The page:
A Botanist's Quest To Help India Grow Its Most Popular Herb
SCOTT SIMON, HOST:
It is often said of sausages that you wouldn't want to see them being made. In the case of Indian cuisine, you might not want to be with a chef cooking up dals and curries. These dishes usually feature a spice called hing, also known as devil's dung (laughter) because of its - well, enjoy your cornflakes.
Any event, Indians consume more hing than any other nation, all of it imported. And now a patriotic botanist is aiming to change that, as NPR's producer Sushmita Pathak reports.
SUSHMITA PATHAK, BYLINE: I'm in my kitchen. I'm making some lentils or dal today. I have oil heating in a saucepan with some mustard seeds. And now it's time to bring out the hing. It's a yellowish, coarsely ground powder. It's quite pungent - very, very strong. I'm just going to add a tiny bit. And in about five minutes, my whole apartment is going to be smelling heavenly.
When it's tempered in oil or clarified butter, hing can transform an otherwise bland dish. But when it's raw, it has a strong sulfur smell. Food writer Marryam H Reshii says hing is her favorite spice, but even she can't be in a hing warehouse for long.
MARRYAM H RESHII: Smell is so strong that your throat will begin to get singed and your nose and eyes will begin to water.
PATHAK: In fact, the English name for hing is asafoetida. It comes from the Latin word for fetid. But the spice has pride of place in almost every Indian kitchen. Reshii says asafoetida is a wonderful substitute for onions and garlic, which some Indians avoid for religious reasons. India eats hundreds of tons of asafoetida each year, but all of it is imported.
SANJAY KUMAR: And we were surprised, you know? India consumes so much of asafoetida and we do not grow it.
PATHAK: Botanist Sanjay Kumar is on a quest to grow asafoetida in India. The spice comes from the dried sap of a plant that grows in the wild in the cold deserts of Afghanistan and Iran. It doesn't stand a chance in India's climate, which is mostly hot and humid, except in the remote Himalayan valleys around where Kumar works.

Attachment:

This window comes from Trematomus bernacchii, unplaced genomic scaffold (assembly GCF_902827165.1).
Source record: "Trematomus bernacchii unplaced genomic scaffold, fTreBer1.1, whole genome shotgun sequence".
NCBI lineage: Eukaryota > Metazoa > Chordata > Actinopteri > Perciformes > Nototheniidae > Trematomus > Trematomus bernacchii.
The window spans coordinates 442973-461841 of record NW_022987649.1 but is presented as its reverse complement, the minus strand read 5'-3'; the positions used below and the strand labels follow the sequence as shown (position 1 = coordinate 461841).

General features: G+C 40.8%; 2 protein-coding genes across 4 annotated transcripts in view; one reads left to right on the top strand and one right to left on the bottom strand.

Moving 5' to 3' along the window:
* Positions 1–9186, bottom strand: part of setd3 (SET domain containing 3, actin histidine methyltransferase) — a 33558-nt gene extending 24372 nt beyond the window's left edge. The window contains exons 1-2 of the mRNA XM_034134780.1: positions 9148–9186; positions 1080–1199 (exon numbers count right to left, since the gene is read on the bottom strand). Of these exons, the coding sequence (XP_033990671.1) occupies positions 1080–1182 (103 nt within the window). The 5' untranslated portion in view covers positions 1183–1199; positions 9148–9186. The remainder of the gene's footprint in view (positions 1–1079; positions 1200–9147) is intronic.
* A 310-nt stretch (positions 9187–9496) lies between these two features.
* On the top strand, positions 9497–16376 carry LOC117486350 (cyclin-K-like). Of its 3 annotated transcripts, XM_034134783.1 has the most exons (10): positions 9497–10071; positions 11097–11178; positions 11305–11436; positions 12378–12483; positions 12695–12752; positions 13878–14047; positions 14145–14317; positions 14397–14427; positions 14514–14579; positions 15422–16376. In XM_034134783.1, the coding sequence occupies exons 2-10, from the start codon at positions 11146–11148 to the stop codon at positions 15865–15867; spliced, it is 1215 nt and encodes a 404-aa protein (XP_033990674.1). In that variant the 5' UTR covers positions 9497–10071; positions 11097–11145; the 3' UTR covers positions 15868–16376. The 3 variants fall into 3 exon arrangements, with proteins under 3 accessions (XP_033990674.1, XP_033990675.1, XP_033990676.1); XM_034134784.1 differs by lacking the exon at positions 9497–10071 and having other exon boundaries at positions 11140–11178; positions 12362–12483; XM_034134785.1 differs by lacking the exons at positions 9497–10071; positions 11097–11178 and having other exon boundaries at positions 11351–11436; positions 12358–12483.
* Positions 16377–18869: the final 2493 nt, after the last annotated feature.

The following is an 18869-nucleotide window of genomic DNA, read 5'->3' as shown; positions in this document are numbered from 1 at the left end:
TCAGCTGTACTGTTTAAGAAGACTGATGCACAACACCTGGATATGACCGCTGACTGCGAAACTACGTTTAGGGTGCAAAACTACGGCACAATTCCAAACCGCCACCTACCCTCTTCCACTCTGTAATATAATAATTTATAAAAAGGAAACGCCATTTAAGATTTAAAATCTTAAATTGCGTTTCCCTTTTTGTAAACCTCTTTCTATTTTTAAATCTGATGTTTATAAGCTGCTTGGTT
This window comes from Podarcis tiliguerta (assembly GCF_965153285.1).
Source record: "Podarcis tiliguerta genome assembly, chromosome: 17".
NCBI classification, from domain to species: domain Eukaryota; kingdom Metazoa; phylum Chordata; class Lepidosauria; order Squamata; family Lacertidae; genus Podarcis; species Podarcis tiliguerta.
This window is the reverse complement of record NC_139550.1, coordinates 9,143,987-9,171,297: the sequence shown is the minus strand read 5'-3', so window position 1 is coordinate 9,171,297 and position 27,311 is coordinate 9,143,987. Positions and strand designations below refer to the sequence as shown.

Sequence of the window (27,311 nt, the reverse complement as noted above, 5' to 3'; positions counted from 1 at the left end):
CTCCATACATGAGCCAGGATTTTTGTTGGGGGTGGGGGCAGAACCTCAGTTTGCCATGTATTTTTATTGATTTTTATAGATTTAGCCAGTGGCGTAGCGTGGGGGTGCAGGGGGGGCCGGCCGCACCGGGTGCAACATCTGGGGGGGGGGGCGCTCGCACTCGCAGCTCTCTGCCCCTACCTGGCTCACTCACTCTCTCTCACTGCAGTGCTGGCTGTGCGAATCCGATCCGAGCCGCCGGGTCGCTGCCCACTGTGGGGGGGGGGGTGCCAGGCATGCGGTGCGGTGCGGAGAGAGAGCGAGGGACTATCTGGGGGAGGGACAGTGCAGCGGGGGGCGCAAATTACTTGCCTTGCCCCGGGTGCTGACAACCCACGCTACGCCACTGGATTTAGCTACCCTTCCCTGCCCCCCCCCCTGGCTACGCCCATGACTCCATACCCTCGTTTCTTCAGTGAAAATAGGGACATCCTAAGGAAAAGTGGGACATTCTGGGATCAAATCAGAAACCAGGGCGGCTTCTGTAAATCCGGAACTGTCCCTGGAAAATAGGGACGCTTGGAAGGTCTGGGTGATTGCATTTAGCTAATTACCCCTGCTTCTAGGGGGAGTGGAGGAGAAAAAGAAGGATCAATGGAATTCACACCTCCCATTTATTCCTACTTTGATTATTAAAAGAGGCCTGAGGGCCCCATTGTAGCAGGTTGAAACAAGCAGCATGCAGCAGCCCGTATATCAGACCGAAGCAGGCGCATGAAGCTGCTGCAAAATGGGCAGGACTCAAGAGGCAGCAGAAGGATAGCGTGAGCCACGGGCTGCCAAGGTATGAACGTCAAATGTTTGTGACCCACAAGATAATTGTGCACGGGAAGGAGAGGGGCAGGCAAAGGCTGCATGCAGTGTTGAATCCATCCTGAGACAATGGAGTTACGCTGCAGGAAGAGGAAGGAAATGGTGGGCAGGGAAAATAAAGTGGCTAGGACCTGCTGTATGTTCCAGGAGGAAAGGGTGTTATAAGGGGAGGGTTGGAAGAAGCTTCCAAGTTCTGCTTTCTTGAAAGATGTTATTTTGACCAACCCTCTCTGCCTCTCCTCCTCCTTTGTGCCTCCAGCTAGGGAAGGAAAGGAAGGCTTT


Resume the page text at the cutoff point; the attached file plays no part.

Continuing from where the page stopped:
KUMAR: We said, hey, man, this is such a fantastic location.
PATHAK: So Kumar set out to procure asafoetida seeds. He wrote hundreds of letters to experts in Iran and Afghanistan. Then he had to get approval from the Indian government to bring the seeds into India.
KUMAR: Once we got the seeds, we realized that only 1 out of 100 seeds germinated.
PATHAK: Kumar and his team experimented for months to get the seeds to germinate. They grew them in labs first. And then finally, on a sunny day in October, Kumar planted the first ever asafoetida plant in Indian soil in a tiny village nestled in the Himalayas. The video from that day shows villagers clapping as Kumar waters the sapling.
PATHAK: Kumar tells NPR, seeing the plant for the first time was an experience in itself.
KUMAR: And this plant looks so beautiful, I can tell you that (laughter).
PATHAK: It looks a little like a carrot top. It can grow up to five feet. Kumar is confident that in a few years this Himalayan valley will be filled with asafoetida plants and Indians will be able to cook with hing grown in their own country. But Reshii, the food writer, wonders if it will taste the same.
RESHII: Just popping it into the soil I'm not sure whether we'll be able to celebrate because if the terroir is not suitable, then the hing will be differently flavored.
PATHAK: But Indians might embrace that different flavor as a point of national pride. The proof will be in the dal. For NPR News, I'm Sushmita Pathak in Mumbai. Transcript provided by NPR, Copyright NPR.